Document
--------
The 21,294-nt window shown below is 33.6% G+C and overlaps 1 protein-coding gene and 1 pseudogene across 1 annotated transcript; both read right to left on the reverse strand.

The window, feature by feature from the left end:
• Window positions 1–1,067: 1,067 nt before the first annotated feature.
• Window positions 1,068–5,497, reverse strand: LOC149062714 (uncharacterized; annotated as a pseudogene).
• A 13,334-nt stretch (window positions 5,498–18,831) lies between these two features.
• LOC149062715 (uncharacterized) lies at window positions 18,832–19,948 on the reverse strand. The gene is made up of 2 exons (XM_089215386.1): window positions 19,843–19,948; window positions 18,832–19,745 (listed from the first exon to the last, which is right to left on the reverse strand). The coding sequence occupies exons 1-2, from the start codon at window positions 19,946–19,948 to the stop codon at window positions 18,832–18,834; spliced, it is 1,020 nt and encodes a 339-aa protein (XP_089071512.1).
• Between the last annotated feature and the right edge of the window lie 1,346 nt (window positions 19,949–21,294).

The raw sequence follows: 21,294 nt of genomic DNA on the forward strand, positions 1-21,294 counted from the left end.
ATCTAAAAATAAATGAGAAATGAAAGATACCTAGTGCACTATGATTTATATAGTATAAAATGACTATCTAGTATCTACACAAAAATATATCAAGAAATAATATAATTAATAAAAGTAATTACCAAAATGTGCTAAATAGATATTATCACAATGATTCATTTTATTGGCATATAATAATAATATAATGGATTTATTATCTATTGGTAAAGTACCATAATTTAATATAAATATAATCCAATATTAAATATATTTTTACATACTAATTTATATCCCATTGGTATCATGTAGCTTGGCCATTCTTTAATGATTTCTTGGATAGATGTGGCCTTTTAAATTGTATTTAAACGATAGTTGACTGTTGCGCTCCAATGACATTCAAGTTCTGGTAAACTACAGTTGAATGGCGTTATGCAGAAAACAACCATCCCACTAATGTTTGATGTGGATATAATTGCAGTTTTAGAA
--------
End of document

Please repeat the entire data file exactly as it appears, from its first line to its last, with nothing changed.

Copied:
The 21,294-nt window shown below is 33.6% G+C and overlaps 1 protein-coding gene and 1 pseudogene across 1 annotated transcript; both read right to left on the reverse strand.

The window, feature by feature from the left end:
• Window positions 1–1,067: 1,067 nt before the first annotated feature.
• Window positions 1,068–5,497, reverse strand: LOC149062714 (uncharacterized; annotated as a pseudogene).
• A 13,334-nt stretch (window positions 5,498–18,831) lies between these two features.
• LOC149062715 (uncharacterized) lies at window positions 18,832–19,948 on the reverse strand. The gene is made up of 2 exons (XM_089215386.1): window positions 19,843–19,948; window positions 18,832–19,745 (listed from the first exon to the last, which is right to left on the reverse strand). The coding sequence occupies exons 1-2, from the start codon at window positions 19,946–19,948 to the stop codon at window positions 18,832–18,834; spliced, it is 1,020 nt and encodes a 339-aa protein (XP_089071512.1).
• Between the last annotated feature and the right edge of the window lie 1,346 nt (window positions 19,949–21,294).

The raw sequence follows: 21,294 nt of genomic DNA on the forward strand, positions 1-21,294 counted from the left end.
ATCTAAAAATAAATGAGAAATGAAAGATACCTAGTGCACTATGATTTATATAGTATAAAATGACTATCTAGTATCTACACAAAAATATATCAAGAAATAATATAATTAATAAAAGTAATTACCAAAATGTGCTAAATAGATATTATCACAATGATTCATTTTATTGGCATATAATAATAATATAATGGATTTATTATCTATTGGTAAAGTACCATAATTTAATATAAATATAATCCAATATTAAATATATTTTTACATACTAATTTATATCCCATTGGTATCATGTAGCTTGGCCATTCTTTAATGATTTCTTGGATAGATGTGGCCTTTTAAATTGTATTTAAACGATAGTTGACTGTTGCGCTCCAATGACATTCAAGTTCTGGTAAACTACAGTTGAATGGCGTTATGCAGAAAACAACCATCCCACTAATGTTTGATGTGGATATAATTGCAGTTTTAGAA